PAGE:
If you haven’t heard of comedy harpist Ursula Burns you are seriously missing out.
There’s one thing Belfast musician Ursula does well and that’s be memorable. In fact you’ll never forget hearing her at an event.
Despite being best known for her hilarious harping, Ursula is also a fantastic composer.
BAM writer Debbie Deboo caught up with Ursula:
How did you get started in the industry?
“I never had a plan. I am not sure I have started yet! I never had any lessons. It was the school of what should I do next?
“I started touring with my mum in the 80s and then ran away to join the circus – then I ran away from the circus and joined a horse drawn theatre company.
“I think I have been running away ever since. I didn’t notice I was in an industry – I think of factories when I think about that word. I write songs – la la la la doesn’t seem very industrial.”
What genre / style do you create in?
“I have trailed my harp through, theatre, circus, music, comedy and five solo albums! The style is mostly Danger!”
What would you be best known for?
“A Harpist – I am the F&*king Harpist!!”
What would you consider your biggest achievement?
“I think remaining self employed as a single mum is definitely my greatest achievement. I also think five self financed albums funded through live gigs on the harp – is a lot of plucking!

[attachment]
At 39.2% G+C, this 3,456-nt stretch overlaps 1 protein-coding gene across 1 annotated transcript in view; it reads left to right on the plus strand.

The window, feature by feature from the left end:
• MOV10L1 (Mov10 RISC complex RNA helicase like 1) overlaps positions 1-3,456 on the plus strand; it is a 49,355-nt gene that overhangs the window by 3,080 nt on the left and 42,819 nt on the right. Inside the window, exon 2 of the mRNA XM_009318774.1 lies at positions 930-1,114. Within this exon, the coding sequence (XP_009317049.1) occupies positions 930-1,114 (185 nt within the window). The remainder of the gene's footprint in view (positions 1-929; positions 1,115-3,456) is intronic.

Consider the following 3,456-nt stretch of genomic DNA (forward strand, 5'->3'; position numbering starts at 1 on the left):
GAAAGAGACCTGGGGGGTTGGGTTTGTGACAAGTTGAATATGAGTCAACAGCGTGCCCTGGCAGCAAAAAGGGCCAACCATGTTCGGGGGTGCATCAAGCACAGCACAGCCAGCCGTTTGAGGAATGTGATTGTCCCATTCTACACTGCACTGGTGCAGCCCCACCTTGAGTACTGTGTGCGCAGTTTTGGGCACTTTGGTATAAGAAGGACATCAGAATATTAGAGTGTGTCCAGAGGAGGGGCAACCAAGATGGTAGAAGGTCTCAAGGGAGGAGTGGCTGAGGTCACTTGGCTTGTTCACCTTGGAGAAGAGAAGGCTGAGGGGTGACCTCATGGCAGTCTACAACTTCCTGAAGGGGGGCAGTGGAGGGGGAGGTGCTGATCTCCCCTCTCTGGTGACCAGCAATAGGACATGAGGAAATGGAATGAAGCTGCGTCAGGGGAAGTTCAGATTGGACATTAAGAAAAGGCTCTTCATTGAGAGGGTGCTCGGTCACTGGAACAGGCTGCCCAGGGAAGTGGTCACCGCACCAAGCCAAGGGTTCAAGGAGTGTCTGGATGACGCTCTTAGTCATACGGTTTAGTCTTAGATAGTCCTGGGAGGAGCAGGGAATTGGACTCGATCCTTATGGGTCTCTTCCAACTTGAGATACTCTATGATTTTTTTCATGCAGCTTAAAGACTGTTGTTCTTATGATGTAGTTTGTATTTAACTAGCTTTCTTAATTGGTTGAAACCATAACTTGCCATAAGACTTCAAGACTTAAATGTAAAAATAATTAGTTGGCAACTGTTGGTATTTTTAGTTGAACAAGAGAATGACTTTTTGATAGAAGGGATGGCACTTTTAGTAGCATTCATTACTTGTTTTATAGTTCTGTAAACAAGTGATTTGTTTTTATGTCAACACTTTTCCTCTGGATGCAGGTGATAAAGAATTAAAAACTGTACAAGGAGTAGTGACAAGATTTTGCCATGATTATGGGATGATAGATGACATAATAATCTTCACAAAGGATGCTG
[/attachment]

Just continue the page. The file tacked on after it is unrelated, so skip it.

“I’ve also played the Albert Hall (twice), definitely my greatest live gigs.”
What would you consider to be the biggest lesson you’ve learned in your industry?
“I still feel like I make mistakes. I’m not really sure how anything works. I say Yes and I say NO and I never get a guarantee I have made the right decision.
“I turned down Riverdance 20 years ago and lately Britain’s Got Talent keep contacting me but I say NO!
“When a TV company asked me to present a show on weddings I said ‘come back when your doing one about divorce’.
“I let my gut instinct run the show. I am not a networker and when I play Edinburgh festival I must be the only person who does not network.
“I respond to my messages and say yes and no and I keep moving. When there is no work I make something up.
“I learnt how to say no and that is the most important word in my vocabulary.”
What has been your biggest challenge to date?
“This year my harp fell off the stage and smashed. I’ve been left without a harp as I get a replacement built in Paraguay.
“I was hoping it would be here by now but hopefully early this year.
“The biggest challenge I had was to turn down all my regular money making work and try to keep going.
“Luckily I got a commission to write songs for the Gingerbread Mix Up at the Lyric Theatre. That job really saved the day.”
Tell us a little about your personal life, are you married, kids, hobbies etc?
“I am Divorced – I have one son and he just turned into a teenager recently. I can’t believe it.
“I explore lots of things – I have an interest in all things spiritual and like searching for truth about what is really going on.